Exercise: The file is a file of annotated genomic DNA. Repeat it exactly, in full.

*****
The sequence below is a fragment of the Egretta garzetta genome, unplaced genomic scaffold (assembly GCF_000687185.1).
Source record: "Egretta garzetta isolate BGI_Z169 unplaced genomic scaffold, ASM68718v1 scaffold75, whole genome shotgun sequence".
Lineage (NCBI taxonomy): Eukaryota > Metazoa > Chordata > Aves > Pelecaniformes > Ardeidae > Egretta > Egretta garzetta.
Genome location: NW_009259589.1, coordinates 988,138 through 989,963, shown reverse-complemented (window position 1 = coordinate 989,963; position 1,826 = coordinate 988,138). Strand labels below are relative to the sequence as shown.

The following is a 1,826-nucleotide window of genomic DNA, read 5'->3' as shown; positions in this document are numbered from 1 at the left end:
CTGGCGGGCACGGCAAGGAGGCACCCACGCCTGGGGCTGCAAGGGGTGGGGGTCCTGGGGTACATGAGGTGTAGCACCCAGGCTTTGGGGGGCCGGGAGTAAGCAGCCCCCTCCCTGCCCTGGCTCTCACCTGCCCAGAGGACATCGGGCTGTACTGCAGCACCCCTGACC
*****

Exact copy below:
The sequence below is a fragment of the Egretta garzetta genome, unplaced genomic scaffold (assembly GCF_000687185.1).
Source record: "Egretta garzetta isolate BGI_Z169 unplaced genomic scaffold, ASM68718v1 scaffold75, whole genome shotgun sequence".
Lineage (NCBI taxonomy): Eukaryota > Metazoa > Chordata > Aves > Pelecaniformes > Ardeidae > Egretta > Egretta garzetta.
Genome location: NW_009259589.1, coordinates 988,138 through 989,963, shown reverse-complemented (window position 1 = coordinate 989,963; position 1,826 = coordinate 988,138). Strand labels below are relative to the sequence as shown.

The following is a 1,826-nucleotide window of genomic DNA, read 5'->3' as shown; positions in this document are numbered from 1 at the left end:
CTGGCGGGCACGGCAAGGAGGCACCCACGCCTGGGGCTGCAAGGGGTGGGGGTCCTGGGGTACATGAGGTGTAGCACCCAGGCTTTGGGGGGCCGGGAGTAAGCAGCCCCCTCCCTGCCCTGGCTCTCACCTGCCCAGAGGACATCGGGCTGTACTGCAGCACCCCTGACC